8. Anywhere But Here by Mona Simpson
9. Out of Sheer Rage: Wrestling With D.H. Lawrence by Geoff Dyer
10. Sea and Sardinia by D.H. Lawrence
11. The Signature of All Things by Elizabeth Gilbert
12. Open City by Teju Cole

(Read more here)

Latest News overnight from The Bookseller

A "tough year for Pearson" has resulted in a "modest" 2% decline in sales of £4,468m in underlying terms, according to the educational publisher's annual results released this morning. 
Zadie Smith
Penguin Random House announced at its conference in Birmingham yesterday it will be publishing novels from both Ali Smith and Zadie Smith this year.
JS Group
The JS Group has reported a surge in e-textbook sales, with digital now accounting for 13% of the academic retailer’s book revenue.
The Diagram Prize
Academic texts on the human posterior and animal entrails, a tome on famous birdwatchers and a photography book showcasing the beautiful architecture of bus stops in the former Soviet Union are among the titles nominated for the 38th Diagram Prize for Oddest Book Title of the Year, administered by The Bookseller.
The Martian
Five of the Best Picture nominees at this Sunday's Oscars are adapted from books, with The Martian by Andy Weir (Del Rey) leading the pack of film tie-ins, with 113,991 units sold.
Joseph Knox
Waterstones crime buyer Joseph Knox is publishing a debut series of crime novels with Transworld Publishers, following a “highly competitive” 10-way auction. 

Andrew Franklin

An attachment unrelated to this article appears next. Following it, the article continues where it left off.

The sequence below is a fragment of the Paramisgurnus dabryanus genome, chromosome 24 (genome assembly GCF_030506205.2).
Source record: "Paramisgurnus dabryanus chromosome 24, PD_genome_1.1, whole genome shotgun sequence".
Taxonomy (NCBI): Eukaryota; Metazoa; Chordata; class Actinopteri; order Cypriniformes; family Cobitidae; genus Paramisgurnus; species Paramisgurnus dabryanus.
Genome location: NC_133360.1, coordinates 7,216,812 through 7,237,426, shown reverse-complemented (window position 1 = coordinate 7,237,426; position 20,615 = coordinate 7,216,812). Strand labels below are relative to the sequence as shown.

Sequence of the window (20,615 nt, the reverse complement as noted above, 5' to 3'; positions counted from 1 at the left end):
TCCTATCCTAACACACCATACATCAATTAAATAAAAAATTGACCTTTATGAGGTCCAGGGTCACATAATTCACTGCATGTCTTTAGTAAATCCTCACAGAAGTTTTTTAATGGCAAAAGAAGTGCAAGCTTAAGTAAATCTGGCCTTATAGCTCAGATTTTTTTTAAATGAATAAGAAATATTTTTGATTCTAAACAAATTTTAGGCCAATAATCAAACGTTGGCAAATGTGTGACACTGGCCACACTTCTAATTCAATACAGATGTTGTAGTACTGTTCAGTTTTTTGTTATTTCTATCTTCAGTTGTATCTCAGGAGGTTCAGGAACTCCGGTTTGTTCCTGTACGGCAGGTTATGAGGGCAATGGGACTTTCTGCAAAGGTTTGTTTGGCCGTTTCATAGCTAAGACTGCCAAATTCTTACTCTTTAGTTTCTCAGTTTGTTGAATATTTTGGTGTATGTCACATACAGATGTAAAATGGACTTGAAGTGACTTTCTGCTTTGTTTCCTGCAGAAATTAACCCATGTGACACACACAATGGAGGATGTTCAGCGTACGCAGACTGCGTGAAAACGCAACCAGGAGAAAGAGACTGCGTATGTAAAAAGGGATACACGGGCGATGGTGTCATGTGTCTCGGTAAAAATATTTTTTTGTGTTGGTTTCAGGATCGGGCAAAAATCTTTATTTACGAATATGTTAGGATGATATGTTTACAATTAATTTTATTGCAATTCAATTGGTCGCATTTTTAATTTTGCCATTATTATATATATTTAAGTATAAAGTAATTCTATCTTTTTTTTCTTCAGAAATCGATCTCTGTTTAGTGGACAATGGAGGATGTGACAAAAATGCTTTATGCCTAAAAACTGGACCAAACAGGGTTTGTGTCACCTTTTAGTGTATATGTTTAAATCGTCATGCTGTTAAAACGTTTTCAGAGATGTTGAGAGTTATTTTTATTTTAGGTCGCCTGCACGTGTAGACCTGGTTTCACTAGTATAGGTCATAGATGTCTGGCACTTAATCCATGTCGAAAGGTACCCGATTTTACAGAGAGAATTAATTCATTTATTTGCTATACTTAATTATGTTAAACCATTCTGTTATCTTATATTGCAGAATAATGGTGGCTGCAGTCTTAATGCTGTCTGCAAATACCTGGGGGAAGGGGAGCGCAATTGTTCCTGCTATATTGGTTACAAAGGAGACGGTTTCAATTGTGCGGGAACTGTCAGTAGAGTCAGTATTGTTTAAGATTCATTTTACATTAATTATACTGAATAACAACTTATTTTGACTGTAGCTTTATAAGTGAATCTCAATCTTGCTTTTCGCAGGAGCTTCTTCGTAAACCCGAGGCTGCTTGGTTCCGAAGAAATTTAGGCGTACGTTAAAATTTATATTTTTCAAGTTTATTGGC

Profile m.d. Andrew Franklin has spoken out again to condemn library cuts, telling Publishing Scotland's annual book conference that "shameful" destruction of libraries in the UK, alongside cuts to education in England and Wales, constituted a "a crime against humanity" that we will "pay the price" for over the years to come.
Emirates Airline Festival of Literature
Isobel Abulhoul, founder and festival director of the Emirates Airline Festival of Literature, said the Think Twice campaign calling for UK authors to boycott the event is “disappointing”.
Girl Online
Secondary pupils say their favourite book is Zoella’s Girl Online, although Jeff Kinney dominates the top 10 of most read books in schools, according to a new survey.
RELX Group
Revenue at the RELX Group, formerly known as Reed Elsevier, increased 3% to almost £6bn last year, with net profit rising 6% to just over £1bn.
Emma Watson and Gloria Steinem
Global goodwill ambassador for UN women Emma Watson and political activist Gloria Steinem enthralled an audience of 950 people at an event to mark the launch of Watson's new feminist book club.
First Story
The London Book Fair has named First Story, a charity which aims to “change lives through writing”, as its 2016 charity of the year.

The Roundup with PW

Profits Jump at Penguin Random House
Pearson reported that its share of adjusted operating profit from Penguin Random House rose 30% in 2015 over 2014, hitting 90 million pounds from 69 million pounds in 2014. more »